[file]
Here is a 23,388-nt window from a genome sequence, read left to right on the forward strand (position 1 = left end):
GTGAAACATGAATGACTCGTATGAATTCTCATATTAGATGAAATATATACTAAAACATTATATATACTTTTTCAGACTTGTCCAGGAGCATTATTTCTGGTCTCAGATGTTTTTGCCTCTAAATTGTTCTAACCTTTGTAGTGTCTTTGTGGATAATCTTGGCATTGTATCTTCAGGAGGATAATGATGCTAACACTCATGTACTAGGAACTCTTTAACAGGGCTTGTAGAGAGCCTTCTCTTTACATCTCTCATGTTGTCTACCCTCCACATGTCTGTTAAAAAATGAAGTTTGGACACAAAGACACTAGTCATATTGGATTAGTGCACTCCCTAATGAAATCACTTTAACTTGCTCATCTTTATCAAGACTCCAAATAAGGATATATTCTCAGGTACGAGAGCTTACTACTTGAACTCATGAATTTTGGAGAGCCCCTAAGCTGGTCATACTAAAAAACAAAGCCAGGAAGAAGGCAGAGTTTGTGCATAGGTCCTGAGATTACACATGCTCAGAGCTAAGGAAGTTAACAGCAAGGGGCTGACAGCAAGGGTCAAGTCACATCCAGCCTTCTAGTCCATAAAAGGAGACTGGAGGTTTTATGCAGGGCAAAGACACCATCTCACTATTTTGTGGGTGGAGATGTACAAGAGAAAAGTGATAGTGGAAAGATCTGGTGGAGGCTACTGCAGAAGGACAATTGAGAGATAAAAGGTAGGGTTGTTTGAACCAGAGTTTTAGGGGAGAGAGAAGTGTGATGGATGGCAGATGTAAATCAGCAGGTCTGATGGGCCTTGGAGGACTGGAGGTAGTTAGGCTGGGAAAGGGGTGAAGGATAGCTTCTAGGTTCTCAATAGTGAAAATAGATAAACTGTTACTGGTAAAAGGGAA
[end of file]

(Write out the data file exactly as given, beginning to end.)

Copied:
Here is a 23,388-nt window from a genome sequence, read left to right on the forward strand (position 1 = left end):
GTGAAACATGAATGACTCGTATGAATTCTCATATTAGATGAAATATATACTAAAACATTATATATACTTTTTCAGACTTGTCCAGGAGCATTATTTCTGGTCTCAGATGTTTTTGCCTCTAAATTGTTCTAACCTTTGTAGTGTCTTTGTGGATAATCTTGGCATTGTATCTTCAGGAGGATAATGATGCTAACACTCATGTACTAGGAACTCTTTAACAGGGCTTGTAGAGAGCCTTCTCTTTACATCTCTCATGTTGTCTACCCTCCACATGTCTGTTAAAAAATGAAGTTTGGACACAAAGACACTAGTCATATTGGATTAGTGCACTCCCTAATGAAATCACTTTAACTTGCTCATCTTTATCAAGACTCCAAATAAGGATATATTCTCAGGTACGAGAGCTTACTACTTGAACTCATGAATTTTGGAGAGCCCCTAAGCTGGTCATACTAAAAAACAAAGCCAGGAAGAAGGCAGAGTTTGTGCATAGGTCCTGAGATTACACATGCTCAGAGCTAAGGAAGTTAACAGCAAGGGGCTGACAGCAAGGGTCAAGTCACATCCAGCCTTCTAGTCCATAAAAGGAGACTGGAGGTTTTATGCAGGGCAAAGACACCATCTCACTATTTTGTGGGTGGAGATGTACAAGAGAAAAGTGATAGTGGAAAGATCTGGTGGAGGCTACTGCAGAAGGACAATTGAGAGATAAAAGGTAGGGTTGTTTGAACCAGAGTTTTAGGGGAGAGAGAAGTGTGATGGATGGCAGATGTAAATCAGCAGGTCTGATGGGCCTTGGAGGACTGGAGGTAGTTAGGCTGGGAAAGGGGTGAAGGATAGCTTCTAGGTTCTCAATAGTGAAAATAGATAAACTGTTACTGGTAAAAGGGAA